In keeping with our test for a proper topic, posting to Baseball Fever should be treated as if you truly do care. This includes posting information that is, to the best of your knowledge, complete and accurate at the time you post. Any errors or ambiguities you catch later should be acknowledged and corrected in the thread, since Baseball Fever is sometimes considered to be a valuable reference for research information.

VIII. Role of the moderator:

When a post is submitted to Baseball Fever, it is forwarded by the server automatically and seen immediately. The moderator may:
a. Leave the thread exactly like it was submitted. This is the case 95% of the time.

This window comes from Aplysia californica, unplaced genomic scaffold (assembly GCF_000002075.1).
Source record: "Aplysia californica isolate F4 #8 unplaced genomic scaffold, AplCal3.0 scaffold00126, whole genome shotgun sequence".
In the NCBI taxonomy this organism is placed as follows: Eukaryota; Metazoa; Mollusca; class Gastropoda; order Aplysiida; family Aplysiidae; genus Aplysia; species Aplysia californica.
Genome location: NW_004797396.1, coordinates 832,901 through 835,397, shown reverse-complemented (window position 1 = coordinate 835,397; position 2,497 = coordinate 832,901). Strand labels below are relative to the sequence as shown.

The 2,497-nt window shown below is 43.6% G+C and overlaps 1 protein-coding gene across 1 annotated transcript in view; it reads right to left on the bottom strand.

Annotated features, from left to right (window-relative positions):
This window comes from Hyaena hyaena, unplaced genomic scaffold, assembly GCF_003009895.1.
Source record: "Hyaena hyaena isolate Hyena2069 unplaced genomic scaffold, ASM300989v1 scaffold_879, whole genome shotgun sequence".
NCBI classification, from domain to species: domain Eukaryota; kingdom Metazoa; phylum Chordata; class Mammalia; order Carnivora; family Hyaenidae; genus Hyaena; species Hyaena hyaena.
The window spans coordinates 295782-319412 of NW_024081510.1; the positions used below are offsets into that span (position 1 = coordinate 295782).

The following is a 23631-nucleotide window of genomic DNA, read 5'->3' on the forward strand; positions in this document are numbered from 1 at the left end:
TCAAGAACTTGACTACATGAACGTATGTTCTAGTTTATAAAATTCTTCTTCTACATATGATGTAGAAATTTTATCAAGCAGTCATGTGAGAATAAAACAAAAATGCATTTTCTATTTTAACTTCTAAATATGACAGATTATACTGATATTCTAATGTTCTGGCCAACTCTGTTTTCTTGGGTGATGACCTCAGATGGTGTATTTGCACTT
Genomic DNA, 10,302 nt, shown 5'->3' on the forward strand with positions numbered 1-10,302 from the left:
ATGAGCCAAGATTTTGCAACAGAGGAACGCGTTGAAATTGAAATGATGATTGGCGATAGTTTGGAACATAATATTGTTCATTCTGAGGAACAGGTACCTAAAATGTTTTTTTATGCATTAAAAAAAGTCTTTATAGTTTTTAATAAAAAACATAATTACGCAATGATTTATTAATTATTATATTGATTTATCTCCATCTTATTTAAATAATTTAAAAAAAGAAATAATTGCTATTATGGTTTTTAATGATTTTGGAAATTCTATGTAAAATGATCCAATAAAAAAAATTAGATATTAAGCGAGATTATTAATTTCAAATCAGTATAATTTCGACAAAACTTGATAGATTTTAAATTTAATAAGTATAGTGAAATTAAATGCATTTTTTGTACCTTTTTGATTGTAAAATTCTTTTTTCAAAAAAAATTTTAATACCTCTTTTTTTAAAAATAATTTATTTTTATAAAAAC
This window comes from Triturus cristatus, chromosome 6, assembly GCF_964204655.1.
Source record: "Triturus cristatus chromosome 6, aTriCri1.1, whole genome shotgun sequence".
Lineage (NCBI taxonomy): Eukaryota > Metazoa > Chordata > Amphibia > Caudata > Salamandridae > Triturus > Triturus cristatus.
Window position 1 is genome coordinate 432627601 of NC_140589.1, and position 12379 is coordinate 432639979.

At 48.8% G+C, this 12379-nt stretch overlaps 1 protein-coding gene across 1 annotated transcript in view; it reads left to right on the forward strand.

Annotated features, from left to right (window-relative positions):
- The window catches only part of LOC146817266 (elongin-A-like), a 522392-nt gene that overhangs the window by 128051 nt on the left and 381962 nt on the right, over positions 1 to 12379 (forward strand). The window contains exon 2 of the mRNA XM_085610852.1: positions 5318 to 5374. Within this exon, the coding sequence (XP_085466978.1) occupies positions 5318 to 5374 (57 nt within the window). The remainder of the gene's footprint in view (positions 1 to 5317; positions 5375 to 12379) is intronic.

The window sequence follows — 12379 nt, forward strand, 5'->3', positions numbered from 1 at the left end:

b. Immediately delete the thread as inappropriate for Baseball Fever. Examples include advertising, personal attacks, or spam. This is the case 1% of the time.

c. Move the thread. If a member makes a post about the Marlins in the Yankees forum it will be moved to the appropriate forum. This is the case 3% of the time.

d. Edit the message due to an inappropriate item. This is the case 1% of the time. There have been new users who will make a wonderful post, then add to their signature line (where your name / handle appears) a tagline that is a pure advertisement. This tagline will be removed, a note will be left in the message so he/she is aware of the edit, and personal contact will be made to the poster telling them what has been edited and what actions need to be taken to prevent further edits.